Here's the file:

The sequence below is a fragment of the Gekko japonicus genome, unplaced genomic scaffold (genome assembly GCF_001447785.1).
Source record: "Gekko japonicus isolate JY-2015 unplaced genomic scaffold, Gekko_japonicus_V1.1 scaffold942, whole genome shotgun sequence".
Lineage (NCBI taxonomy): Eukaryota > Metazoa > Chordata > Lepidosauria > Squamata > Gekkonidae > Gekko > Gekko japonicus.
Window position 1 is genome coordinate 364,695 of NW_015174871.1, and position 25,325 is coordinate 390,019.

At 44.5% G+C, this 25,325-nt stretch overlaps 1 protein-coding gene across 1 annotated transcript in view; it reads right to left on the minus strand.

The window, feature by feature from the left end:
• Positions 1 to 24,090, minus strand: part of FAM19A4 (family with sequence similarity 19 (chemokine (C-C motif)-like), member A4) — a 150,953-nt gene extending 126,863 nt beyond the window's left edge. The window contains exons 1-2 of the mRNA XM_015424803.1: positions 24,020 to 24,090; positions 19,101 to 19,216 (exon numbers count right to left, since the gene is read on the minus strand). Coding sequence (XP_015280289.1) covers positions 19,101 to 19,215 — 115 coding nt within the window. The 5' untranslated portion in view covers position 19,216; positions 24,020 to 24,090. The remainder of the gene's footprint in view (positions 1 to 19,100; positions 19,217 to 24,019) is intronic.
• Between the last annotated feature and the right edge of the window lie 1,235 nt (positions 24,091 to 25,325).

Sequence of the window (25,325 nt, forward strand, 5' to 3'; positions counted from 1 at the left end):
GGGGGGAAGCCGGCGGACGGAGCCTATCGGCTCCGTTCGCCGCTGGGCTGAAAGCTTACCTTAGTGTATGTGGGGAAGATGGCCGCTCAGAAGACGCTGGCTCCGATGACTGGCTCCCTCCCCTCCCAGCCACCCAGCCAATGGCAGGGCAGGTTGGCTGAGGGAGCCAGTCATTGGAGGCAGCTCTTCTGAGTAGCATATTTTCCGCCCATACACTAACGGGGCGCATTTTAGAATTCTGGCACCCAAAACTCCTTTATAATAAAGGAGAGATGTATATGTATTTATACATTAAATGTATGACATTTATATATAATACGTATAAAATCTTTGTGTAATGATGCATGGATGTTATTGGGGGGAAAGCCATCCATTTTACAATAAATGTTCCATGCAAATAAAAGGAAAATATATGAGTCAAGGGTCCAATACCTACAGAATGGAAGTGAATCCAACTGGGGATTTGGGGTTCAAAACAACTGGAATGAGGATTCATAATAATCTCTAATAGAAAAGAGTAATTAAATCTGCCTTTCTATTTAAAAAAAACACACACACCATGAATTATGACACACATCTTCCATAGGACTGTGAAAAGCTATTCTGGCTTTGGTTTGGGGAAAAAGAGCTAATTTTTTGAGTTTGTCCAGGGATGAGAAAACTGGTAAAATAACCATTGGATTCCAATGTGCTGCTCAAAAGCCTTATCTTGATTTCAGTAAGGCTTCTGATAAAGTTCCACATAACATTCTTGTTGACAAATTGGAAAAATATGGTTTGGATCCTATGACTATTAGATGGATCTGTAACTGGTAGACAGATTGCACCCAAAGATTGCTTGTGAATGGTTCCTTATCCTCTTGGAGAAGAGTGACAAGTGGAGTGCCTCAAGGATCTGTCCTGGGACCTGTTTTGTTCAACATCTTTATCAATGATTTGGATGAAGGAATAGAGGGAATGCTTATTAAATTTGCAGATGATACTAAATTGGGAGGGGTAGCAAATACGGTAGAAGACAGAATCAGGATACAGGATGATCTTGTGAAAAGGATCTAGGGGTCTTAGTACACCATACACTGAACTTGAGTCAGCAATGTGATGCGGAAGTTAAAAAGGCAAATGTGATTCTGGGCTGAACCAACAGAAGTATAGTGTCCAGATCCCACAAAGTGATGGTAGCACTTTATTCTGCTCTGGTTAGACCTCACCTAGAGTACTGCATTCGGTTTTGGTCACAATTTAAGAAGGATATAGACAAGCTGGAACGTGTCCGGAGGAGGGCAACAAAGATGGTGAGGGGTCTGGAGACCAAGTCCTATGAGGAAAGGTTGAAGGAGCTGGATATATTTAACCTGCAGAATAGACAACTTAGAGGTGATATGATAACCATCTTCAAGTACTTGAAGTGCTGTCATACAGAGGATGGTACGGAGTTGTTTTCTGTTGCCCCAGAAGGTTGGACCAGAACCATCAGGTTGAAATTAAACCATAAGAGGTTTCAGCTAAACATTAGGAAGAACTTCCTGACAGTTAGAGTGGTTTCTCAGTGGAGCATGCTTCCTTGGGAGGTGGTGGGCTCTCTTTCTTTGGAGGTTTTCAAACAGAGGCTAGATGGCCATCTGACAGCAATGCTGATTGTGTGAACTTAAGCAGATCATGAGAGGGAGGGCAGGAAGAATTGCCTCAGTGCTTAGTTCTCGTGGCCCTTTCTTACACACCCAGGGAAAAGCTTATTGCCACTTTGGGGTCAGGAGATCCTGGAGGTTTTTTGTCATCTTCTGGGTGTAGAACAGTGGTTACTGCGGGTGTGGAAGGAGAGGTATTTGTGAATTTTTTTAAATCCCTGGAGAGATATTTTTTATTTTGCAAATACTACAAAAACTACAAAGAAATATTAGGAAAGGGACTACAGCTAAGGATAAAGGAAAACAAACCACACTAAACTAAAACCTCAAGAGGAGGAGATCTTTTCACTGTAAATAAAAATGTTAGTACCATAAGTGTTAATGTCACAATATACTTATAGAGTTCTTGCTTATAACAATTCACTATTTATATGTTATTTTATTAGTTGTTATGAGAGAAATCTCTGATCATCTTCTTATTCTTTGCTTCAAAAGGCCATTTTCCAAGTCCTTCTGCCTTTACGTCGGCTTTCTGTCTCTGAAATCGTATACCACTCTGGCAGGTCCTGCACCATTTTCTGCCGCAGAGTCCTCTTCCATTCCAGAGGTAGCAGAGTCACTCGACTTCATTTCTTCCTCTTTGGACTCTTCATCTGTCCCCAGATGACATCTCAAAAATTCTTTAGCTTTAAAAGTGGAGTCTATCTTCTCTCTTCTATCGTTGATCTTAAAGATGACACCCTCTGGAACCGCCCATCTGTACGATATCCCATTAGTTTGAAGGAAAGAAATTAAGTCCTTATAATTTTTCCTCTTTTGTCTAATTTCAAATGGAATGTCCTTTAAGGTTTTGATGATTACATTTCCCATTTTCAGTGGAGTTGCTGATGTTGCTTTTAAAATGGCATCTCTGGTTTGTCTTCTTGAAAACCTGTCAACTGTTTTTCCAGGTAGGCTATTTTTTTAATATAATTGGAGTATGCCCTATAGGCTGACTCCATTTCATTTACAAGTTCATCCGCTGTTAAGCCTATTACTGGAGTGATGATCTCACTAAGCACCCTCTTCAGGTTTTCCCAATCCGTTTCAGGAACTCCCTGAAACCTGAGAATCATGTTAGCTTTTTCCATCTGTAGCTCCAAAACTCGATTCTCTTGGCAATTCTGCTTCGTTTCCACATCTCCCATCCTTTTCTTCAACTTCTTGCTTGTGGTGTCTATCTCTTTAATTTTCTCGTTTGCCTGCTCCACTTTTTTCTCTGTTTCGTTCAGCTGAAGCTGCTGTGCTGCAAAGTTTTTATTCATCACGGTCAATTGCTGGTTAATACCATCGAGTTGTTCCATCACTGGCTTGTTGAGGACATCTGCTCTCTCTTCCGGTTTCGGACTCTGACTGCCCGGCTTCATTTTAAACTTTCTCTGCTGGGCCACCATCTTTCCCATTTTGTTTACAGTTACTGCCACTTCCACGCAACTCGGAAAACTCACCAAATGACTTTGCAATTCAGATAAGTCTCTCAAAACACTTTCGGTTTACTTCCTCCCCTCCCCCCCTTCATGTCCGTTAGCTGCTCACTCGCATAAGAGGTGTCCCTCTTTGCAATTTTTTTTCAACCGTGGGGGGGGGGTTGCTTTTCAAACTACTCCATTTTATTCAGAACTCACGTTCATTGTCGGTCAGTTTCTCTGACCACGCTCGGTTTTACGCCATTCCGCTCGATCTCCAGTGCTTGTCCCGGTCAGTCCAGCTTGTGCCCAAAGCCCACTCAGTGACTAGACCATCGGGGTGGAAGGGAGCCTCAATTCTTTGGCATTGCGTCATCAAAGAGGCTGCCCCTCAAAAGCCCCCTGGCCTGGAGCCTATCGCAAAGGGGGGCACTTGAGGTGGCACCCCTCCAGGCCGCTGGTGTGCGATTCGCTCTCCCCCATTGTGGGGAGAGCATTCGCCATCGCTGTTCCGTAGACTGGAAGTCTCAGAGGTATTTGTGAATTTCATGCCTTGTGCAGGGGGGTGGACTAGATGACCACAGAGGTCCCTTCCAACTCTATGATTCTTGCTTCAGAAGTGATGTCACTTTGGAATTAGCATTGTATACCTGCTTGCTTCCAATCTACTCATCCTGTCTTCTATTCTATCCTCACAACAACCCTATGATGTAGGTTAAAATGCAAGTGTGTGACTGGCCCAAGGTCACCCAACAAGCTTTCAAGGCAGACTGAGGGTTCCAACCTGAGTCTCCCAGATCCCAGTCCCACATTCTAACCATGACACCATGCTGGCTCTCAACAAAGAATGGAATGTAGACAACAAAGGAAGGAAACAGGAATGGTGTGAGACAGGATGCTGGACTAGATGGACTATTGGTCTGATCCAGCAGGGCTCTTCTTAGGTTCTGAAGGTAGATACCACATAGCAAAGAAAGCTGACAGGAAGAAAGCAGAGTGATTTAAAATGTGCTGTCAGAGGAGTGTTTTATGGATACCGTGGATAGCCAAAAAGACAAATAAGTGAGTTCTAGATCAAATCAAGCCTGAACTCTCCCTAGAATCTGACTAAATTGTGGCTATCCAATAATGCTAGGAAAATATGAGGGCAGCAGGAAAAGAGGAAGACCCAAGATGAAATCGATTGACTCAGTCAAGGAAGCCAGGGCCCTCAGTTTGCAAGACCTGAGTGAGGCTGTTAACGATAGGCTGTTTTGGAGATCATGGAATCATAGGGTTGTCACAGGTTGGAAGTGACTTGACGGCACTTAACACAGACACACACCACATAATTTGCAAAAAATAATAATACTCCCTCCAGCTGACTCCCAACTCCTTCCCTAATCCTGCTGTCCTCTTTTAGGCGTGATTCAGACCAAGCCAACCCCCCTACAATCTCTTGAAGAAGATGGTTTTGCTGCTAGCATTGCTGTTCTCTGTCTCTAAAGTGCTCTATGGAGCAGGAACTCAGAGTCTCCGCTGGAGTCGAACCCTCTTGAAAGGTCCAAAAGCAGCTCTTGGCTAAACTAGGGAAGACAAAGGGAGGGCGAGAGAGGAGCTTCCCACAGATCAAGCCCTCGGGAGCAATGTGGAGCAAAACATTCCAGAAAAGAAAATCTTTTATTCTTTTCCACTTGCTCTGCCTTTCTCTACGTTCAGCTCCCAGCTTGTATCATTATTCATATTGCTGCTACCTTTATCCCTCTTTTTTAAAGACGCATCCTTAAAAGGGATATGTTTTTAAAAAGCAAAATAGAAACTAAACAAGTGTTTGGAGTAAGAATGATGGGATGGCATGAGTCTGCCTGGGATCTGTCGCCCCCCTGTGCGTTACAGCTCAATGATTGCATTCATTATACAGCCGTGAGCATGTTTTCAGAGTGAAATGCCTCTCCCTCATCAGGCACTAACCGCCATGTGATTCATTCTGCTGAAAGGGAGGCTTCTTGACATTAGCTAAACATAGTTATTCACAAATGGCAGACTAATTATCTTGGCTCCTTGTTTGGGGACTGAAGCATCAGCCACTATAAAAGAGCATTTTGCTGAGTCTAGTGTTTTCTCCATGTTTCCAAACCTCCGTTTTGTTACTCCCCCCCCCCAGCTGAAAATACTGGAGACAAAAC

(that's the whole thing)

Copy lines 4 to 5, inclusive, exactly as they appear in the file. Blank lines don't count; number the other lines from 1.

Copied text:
Window position 1 is genome coordinate 364,695 of NW_015174871.1, and position 25,325 is coordinate 390,019.

At 44.5% G+C, this 25,325-nt stretch overlaps 1 protein-coding gene across 1 annotated transcript in view; it reads right to left on the minus strand.